For the first time in my life, I cooked the laborious salade de boeuf, the star dish of all holiday dinners in Romanian gastronomy. I experimented specific Oriental cuisine and I put an infinite number of frozen pizzas in the oven. Ingredients, food and recipes were daily topics of our chats. On Easter, we did have the traditional dish but we also experimented: red eggs and arugula salad, lamb kebab, and pork steak à la Jamie Oliver. I talked to all my relatives, but the video calls with my parents, with whom we shared Easter online, were the most intense and emotional.

Although the state of emergency felt different, common domestic practices shared online brought us together and helped us to more easily overcome the fears and the anxieties triggered by the possibility to get the virus, and by the absence of social contact.

The metaphor pictures received from the HomeFest 2020 audience illustrate how we lived both as individuals and in a group, how we worked, how we ate and drank, how we celebrated and how we kept in touch with our loved ones, all along the two months when we were locked inside the restrictive space of the at home, a space that had become a total universe. New meanings and connotations were added to each domestic setting, and new rituals took shape so as to grant a touch of predictability to life, during unpredictable times. The symbol objects might belong to any of us, and their ensemble is an eloquent picture of our memory of the quarantine from March to May 2020, as it was integrated by each of us.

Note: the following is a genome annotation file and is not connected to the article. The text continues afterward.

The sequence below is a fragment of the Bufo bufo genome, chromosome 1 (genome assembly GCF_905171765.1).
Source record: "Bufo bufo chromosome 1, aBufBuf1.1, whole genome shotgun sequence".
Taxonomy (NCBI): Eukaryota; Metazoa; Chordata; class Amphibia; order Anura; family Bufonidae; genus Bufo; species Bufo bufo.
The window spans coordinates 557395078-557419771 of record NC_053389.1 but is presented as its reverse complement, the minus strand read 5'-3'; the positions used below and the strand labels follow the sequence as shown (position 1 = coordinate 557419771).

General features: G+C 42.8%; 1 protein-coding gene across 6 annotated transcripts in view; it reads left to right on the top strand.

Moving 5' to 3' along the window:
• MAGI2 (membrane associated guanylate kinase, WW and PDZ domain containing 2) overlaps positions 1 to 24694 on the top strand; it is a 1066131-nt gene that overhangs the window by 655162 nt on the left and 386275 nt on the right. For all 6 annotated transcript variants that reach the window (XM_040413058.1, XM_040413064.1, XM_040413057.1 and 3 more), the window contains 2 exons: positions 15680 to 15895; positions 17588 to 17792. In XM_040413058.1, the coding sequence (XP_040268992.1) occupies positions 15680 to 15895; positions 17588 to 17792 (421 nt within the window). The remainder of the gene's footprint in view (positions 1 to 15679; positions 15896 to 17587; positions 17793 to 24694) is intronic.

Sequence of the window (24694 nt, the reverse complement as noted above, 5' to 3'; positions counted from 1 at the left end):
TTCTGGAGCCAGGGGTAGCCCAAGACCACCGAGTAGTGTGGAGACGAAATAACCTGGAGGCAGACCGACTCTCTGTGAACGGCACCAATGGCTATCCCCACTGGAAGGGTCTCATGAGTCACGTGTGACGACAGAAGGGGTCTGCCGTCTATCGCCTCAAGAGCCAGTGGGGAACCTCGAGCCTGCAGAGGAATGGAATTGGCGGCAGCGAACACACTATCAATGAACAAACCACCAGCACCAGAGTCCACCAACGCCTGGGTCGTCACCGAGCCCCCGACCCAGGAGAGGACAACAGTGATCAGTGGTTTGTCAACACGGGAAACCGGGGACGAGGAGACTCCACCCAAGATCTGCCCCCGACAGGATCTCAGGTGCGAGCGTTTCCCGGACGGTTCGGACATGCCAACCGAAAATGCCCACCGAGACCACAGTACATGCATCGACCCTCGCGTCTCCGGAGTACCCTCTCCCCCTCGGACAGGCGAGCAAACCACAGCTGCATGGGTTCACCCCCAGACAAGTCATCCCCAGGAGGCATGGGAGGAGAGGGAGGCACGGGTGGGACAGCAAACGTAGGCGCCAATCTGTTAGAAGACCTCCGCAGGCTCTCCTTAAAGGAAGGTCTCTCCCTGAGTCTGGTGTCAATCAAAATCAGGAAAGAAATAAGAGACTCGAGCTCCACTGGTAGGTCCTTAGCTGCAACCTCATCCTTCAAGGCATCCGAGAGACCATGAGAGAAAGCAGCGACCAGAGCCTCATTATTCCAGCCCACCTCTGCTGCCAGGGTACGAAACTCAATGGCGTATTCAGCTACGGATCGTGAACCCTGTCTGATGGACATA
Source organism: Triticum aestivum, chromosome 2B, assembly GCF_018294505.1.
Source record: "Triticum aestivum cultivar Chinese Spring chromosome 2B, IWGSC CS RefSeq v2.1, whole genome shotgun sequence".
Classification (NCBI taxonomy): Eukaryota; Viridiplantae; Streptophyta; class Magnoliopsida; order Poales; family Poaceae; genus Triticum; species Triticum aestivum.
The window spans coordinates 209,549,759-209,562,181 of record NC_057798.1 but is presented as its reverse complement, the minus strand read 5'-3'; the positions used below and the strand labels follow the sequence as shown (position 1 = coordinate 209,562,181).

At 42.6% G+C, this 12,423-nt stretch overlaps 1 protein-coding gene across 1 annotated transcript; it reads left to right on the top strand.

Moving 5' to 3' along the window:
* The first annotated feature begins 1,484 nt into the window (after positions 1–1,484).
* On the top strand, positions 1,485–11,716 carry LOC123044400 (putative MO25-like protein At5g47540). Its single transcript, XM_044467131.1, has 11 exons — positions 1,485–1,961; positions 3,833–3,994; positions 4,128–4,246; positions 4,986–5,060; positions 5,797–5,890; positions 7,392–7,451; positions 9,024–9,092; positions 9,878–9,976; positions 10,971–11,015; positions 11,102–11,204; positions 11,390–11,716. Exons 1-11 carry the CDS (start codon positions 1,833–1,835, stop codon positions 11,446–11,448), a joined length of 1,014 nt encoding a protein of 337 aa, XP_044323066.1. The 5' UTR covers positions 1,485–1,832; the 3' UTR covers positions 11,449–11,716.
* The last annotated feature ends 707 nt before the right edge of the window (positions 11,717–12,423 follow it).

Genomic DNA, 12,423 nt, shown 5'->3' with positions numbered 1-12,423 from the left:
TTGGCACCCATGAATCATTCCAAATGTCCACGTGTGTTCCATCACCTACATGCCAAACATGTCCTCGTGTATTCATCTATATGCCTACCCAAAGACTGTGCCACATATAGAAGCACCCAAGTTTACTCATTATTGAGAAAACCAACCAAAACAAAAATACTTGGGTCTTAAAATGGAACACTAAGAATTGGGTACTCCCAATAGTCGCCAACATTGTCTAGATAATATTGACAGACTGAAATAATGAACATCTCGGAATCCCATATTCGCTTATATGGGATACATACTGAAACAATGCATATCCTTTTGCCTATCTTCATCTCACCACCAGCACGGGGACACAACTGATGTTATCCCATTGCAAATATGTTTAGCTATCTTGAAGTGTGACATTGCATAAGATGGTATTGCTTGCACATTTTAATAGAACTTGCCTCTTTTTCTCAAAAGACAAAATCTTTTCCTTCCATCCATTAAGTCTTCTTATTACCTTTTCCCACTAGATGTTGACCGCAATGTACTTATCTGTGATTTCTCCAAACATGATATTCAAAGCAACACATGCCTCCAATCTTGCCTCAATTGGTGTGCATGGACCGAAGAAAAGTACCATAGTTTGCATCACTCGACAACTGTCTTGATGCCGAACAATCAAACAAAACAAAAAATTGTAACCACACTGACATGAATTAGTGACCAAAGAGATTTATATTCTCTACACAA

Along with the photography exhibition »one shot_Isolation« – that was contextualized by the writer Jean-Lorin Sterian, founder of lorgean theatre/HomeFest, and curated by Luoana Breha-Vizireanu –, this article symbolically marks one year since the end of the quarantine and of the HomeFest 2020 festival.

Performance Ends, Objects Endure

On December 18, 2008, at 7:40 pm, in front of a block of flats near the Cişmigiu Gardens, a group of people begins to gather. As the group grows, it seems that they had came there for the same reason although most of them do not know one another. At 7:50 pm, a person shows up at the entrance, begins to stamp everyone’s hand, gives them a receipt in exchange for the objects people had brought along, then shows them the way to the place where they had been invited. At the end of the performance, the host opens the bag of objects, takes them out one by one, commenting on each of them asking their owners to tell their stories. This is somewhat unexpected for the audience, but few of those present are too shy to speak. The theme chosen for the objects (loneliness) turns this part of the show into a kind of public therapy.

The text above is the pattern of a performance event in lorgean theatre, where objects hold a significant place. At the very first performance, objects became an essential part of the show, and they were used as ticket substitutes for all subsequent performances. Marcel Mauss’s essay on the importance of mutual gifts was the most important input to the definition of the format. I did not want the audience to pay money but, instead, to offer something in exchange, something equally as personal as the performance they were going to witness – and, to me, the performance was a gift from the artist (and from the host). The objects were so important in lorgean theatre that, once, I was tempted to call the events in Șipotul Fântânilor the theatre of objects. In fact, in spite of its name, lorgean theatre was a space dedicated not to drama but to performance activities. If I were to use the term theatre, it would rather mean emotional and social operation.

Vintilă Mihăilescu used to say that you can only imagine Sisyphus next to the boulder, the boulder makes Sisyphus. Well, that which made lorgean theatre, was not only the fact that it happened in an apartment, but also the fact that the audience were bringing objects, generators of stories and integration. It would be lovely if guests of a possibly nonartistic event were asked to bring an object instead of money, as for barter, and people said »ah, that is so lorgeanish